trying too hard - just as with my own advanced coaching sessions, we'll achieve far more from short practice sessions than by going out for long rides
trying to do everything at once - tackle one thing at a time, it's the way I teach riders and it's the way I advise them to practice. I call it the Salami Principle. Why? Slices of salami eaten over time are delicious and digestible. But if we try to eat the whole thing at once, we'll be sick. The same applies to skills - sliced up, we can practice and achieve the result we were looking for, attempt everything at once and we'll be overwhelmed with the task.
And simply mastering any technique isn't enough either. Longer term, we have to work to embed what we learned into our regular riding. Just 'knowing' what we should be doing isn't enough. The moment I hear - as someone wrote on a forum recently - "I have to concentrate too hard when I'm riding advanced", it means they haven't worked at making the techniques so automatic that they have become an unconscious part of everyday riding technique. If we don't USE it, we LOSE it.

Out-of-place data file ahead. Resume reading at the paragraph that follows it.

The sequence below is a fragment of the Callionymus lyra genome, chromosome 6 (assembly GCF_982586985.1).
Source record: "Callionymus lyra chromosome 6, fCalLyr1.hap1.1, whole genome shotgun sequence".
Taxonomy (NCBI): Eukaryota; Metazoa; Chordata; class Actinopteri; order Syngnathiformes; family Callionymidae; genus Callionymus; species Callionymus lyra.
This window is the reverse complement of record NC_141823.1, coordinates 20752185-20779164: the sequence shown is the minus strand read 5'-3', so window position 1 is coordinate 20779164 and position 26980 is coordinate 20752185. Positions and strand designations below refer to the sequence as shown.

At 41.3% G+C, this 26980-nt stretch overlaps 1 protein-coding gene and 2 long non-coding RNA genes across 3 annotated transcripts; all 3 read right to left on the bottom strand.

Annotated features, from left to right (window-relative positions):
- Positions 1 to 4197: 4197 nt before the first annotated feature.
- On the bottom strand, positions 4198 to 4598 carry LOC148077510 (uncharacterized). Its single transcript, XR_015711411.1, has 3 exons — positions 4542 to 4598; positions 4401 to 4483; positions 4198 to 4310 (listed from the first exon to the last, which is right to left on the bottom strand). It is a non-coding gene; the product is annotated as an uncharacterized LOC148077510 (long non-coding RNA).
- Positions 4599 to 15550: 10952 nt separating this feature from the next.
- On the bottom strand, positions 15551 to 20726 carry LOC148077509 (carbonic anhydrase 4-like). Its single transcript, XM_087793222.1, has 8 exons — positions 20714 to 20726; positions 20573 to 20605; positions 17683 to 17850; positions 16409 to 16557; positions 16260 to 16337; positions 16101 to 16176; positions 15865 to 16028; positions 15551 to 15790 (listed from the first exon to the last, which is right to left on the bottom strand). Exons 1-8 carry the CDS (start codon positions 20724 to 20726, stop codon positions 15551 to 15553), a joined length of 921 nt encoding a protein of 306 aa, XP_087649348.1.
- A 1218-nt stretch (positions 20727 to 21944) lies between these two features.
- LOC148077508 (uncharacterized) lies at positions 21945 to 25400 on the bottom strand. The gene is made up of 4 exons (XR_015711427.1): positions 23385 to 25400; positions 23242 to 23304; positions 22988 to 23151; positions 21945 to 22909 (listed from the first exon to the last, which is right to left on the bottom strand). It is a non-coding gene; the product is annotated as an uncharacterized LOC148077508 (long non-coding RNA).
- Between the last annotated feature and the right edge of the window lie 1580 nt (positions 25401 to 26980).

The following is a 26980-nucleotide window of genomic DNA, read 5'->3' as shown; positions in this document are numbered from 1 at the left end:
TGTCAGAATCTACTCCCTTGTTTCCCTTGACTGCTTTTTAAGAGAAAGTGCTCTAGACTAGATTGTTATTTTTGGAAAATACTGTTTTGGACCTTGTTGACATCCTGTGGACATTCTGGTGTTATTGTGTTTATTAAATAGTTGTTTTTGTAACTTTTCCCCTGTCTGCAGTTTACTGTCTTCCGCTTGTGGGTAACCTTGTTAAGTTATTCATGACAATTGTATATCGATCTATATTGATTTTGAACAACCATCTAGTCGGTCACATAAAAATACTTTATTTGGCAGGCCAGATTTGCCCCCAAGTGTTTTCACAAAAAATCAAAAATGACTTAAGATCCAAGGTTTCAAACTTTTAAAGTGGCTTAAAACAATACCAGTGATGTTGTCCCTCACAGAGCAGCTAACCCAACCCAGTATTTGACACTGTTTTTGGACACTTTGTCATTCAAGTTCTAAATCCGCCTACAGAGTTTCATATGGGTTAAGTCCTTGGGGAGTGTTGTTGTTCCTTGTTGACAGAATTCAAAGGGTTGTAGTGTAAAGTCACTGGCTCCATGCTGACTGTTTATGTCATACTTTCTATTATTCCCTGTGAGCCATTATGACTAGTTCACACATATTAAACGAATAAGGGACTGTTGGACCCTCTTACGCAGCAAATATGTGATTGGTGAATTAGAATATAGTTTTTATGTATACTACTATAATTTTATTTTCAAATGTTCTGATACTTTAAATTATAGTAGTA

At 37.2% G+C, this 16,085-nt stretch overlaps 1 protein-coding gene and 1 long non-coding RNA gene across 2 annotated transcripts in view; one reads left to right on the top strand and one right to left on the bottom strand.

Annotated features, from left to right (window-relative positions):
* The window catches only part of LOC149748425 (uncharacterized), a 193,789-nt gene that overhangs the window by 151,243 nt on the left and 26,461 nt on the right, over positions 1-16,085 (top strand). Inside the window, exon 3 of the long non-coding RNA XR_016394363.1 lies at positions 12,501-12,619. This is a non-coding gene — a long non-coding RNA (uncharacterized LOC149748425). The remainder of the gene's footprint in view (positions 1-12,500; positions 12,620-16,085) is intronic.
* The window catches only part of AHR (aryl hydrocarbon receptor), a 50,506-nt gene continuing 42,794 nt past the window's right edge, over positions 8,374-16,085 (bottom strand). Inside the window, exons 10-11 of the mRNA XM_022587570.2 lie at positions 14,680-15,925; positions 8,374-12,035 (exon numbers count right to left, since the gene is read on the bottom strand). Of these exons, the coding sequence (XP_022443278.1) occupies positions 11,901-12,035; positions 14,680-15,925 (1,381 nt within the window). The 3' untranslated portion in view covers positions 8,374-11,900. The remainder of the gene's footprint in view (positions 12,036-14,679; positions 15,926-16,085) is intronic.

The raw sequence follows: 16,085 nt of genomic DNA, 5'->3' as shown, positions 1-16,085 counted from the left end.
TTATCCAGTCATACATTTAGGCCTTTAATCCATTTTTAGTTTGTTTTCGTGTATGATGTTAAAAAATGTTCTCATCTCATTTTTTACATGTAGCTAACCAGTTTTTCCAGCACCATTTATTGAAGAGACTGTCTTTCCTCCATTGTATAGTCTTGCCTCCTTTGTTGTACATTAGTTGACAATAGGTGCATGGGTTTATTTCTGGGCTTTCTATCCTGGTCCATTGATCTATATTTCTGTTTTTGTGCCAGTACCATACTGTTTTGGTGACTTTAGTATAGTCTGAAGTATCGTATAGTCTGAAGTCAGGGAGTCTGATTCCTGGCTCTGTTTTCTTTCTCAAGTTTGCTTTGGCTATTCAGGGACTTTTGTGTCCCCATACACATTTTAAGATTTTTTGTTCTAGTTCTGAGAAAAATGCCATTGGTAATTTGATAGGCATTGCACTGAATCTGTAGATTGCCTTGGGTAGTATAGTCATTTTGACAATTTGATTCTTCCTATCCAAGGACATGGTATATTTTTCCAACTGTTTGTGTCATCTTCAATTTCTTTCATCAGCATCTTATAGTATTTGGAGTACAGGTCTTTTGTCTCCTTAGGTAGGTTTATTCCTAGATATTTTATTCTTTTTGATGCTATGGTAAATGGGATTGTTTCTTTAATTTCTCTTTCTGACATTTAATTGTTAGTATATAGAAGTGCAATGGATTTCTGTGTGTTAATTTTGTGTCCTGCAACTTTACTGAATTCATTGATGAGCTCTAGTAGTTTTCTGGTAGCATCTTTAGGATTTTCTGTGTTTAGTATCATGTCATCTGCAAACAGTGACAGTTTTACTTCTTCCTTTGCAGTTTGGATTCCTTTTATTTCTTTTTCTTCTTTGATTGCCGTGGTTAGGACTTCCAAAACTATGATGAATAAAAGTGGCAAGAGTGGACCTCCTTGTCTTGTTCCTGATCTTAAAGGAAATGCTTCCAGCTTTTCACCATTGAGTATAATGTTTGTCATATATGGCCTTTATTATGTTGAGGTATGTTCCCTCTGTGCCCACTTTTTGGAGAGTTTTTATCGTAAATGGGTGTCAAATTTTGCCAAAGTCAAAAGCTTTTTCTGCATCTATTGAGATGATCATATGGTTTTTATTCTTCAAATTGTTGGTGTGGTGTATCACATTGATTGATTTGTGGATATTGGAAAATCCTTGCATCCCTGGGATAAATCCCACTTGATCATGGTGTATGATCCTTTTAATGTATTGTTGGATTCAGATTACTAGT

What's far less obvious is that once we get to the top of one particular ladder, we'll be at the bottom of the next - there's always something we don't know. But of course we don't know that. Another way our development can stall is if we only ever do the same riding with the same group of people or ride the same kinds of roads. With no new benchmarks, we'll never discover if we need new skills - we'll assume we're good enough. If we want to continue to develop, we need to understand that the learning process doesn't end.
So if we're feeling comfortable with our riding, it could be time to push ourselves out of our comfort zone again, to head back to the level of conscious incompetence where we're ready to learn new ideas and skills. And just possibly, a change of perspective is needed. Perhaps a Survival Skills advanced rider training course may be just the change you need to kick-start development again.